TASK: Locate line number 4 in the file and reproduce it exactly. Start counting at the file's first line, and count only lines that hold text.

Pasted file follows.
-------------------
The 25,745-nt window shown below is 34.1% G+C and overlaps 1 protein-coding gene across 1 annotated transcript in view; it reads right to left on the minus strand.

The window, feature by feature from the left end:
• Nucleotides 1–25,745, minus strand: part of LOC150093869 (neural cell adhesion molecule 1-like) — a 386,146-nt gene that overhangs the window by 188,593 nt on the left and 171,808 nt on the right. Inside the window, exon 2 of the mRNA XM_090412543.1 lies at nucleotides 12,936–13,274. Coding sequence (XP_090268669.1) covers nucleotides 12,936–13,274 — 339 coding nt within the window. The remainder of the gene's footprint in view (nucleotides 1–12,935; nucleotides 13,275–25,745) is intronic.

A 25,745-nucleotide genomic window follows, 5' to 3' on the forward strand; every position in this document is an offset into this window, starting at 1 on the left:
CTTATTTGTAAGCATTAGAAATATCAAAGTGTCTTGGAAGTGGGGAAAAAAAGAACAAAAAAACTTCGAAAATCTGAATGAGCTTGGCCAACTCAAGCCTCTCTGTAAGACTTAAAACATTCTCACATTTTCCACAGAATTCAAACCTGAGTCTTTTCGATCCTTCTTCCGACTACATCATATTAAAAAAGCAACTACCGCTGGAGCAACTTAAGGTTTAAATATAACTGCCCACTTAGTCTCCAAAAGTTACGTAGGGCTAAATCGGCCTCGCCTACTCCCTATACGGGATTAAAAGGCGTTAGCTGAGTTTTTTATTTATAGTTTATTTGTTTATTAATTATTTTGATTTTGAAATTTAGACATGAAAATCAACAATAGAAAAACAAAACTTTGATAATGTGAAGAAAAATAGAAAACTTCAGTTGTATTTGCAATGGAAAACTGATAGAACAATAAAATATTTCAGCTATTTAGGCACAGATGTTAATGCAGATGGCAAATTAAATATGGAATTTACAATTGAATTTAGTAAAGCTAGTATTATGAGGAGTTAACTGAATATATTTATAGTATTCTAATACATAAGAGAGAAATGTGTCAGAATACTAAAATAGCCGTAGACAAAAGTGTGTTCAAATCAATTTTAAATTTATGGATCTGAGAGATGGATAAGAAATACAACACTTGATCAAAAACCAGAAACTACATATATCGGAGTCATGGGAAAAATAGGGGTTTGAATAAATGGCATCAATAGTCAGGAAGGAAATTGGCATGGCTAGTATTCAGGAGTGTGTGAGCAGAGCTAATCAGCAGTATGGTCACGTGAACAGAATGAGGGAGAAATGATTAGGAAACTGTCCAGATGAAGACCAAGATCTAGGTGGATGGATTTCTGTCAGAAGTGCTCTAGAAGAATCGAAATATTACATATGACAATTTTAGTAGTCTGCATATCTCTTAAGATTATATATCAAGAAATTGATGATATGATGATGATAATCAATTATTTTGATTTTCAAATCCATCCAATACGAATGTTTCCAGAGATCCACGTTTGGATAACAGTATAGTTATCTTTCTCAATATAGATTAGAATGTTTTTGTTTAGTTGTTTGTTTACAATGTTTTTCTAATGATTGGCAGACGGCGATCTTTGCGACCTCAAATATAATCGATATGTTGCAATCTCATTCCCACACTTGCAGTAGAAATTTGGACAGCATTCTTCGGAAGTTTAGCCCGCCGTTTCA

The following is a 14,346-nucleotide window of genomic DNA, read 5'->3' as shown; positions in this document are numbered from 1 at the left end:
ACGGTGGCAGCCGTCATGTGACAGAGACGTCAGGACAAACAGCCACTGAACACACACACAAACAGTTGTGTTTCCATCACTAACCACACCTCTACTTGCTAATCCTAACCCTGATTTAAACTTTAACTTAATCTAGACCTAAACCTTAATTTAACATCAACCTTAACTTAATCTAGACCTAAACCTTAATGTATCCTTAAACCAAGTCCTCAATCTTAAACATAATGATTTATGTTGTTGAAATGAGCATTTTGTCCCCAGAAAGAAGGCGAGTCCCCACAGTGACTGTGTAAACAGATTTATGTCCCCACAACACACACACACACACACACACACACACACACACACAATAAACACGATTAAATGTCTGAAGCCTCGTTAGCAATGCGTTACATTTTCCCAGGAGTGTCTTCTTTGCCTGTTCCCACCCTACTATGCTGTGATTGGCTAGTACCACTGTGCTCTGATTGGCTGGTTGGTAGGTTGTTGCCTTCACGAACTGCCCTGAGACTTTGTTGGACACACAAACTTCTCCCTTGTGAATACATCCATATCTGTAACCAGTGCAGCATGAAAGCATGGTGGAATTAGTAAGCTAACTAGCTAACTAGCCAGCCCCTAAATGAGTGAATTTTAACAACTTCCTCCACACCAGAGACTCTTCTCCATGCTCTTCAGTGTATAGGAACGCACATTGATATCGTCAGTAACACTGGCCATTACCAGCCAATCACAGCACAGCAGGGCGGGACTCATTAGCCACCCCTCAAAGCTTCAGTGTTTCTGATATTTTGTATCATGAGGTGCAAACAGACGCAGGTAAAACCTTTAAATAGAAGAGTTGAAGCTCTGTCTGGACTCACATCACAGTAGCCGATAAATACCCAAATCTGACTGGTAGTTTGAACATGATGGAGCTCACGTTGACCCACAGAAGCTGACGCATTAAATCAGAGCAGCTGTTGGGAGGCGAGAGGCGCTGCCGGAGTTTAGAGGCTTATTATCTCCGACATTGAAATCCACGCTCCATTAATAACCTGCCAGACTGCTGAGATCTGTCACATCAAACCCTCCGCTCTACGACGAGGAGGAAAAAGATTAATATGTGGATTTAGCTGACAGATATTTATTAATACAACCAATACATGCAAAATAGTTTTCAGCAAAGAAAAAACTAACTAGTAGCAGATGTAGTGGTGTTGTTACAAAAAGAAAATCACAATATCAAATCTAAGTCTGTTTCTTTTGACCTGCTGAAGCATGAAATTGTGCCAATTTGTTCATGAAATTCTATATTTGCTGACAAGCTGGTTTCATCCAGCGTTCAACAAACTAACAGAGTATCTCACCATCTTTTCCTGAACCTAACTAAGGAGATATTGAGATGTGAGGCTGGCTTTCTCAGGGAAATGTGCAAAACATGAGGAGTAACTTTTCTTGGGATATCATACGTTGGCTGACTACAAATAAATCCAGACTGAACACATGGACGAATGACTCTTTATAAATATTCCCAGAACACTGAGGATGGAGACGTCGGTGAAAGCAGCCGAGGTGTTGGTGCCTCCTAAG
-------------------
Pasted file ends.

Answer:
A 25,745-nucleotide genomic window follows, 5' to 3' on the forward strand; every position in this document is an offset into this window, starting at 1 on the left: